Thursday, November 18, 2021

Samuel Blaser & Marc Ducret - Voyageurs (Jazzdor Series, 2021) ****



Swiss trombonist Samuel Blaser and French guitarist Marc Ducret are close musical allies. In the last decade, they collaborated in the Samuel Blaser Quartet, in Marc Ducret Trio + 3 (M├ętatonal, Ayler, 2015) And Lady M project ((Illusions)m 2019) and in a trio with Danish drummer Peter Brunn. They have established immediate intimacy between the cerebral, inquisitive and often melodic approach of Blaser and the intuitive, often atonal and edgy one of the self-taught Ducret. Voyageurs is the second album of this duo, following Audio Rebel that was released by Blaser and documented their live performance at the Audio Rebel club in Rio de Janeiro in September 2013. Voyageurs was recorded in a studio in Loguivy-Plougras in France in March 2109.

The immediate impression from Voyageurs, as well as of the previous Audio Rebel, is the organic fluidity of the interplay of Blaser and Ducret. These experienced free improvisers are fully aware of all the nuances of the sonic spectrum of each other’s and are focused on finding distinct and adventurous ways to intertwine their sonic realms. After more than a decade of close and longstanding collaborations, they still seek risks and know how to maneuver all the coming pitfalls. Sometimes, as the director of Jazzdor director Philippe Ochem writes in his liner notes, “the continuum resumes its course, the dialogue keeps moving on, and we are captivated by the two artists singing together”.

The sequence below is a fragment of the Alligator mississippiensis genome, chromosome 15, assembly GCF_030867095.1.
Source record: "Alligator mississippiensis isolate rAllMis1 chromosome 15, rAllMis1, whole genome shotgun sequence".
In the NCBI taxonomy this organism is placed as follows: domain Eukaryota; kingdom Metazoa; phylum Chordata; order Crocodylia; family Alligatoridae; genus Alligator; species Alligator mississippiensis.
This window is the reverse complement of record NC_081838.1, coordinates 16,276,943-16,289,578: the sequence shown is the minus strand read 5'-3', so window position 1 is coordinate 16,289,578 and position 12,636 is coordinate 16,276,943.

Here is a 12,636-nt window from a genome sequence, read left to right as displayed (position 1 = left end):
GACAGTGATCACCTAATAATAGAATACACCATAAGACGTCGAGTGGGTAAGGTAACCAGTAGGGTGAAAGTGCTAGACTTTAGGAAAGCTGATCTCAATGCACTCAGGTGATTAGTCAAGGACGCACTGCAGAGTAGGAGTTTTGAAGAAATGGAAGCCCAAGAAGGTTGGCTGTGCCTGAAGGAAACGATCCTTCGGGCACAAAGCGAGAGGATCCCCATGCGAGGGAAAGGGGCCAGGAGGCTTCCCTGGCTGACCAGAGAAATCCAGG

And, indeed, Voyageurs can be experienced as an intimate and calm conversation between friends. Blaser and Ducret share spontaneous stories, surprising secrets and eccentric anecdotes, singing songs and dancing with each other. But most of the time they simply enjoy the free spirit of this meeting while keeping its give-and-take flow and its highly vivid and playful atmosphere. Often, the electric guitar of Ducret sounds like an extension of the trombone of Blaser, and vice versa, and in impressive unison and telepathic understanding. Ducret still acts as an audio rebel and sometimes colors these conversations with intense, distorted sounds (Des ├ętats lumineux”) or navigates the dynamics into abstract, unchartered and thorny territories (“The Next Morning”, “Dans une certaine mesure” and “Across the Mountain Forest”), always trusting the close support of Blaser in these dramatic journeys. The lyrical “Morse” and “La vie sans toi” reflect best the most emotional aspects of this strong friendship. Eventually, Voyageurs tells about a musical and personal friendship, that becomes more profound over the years.


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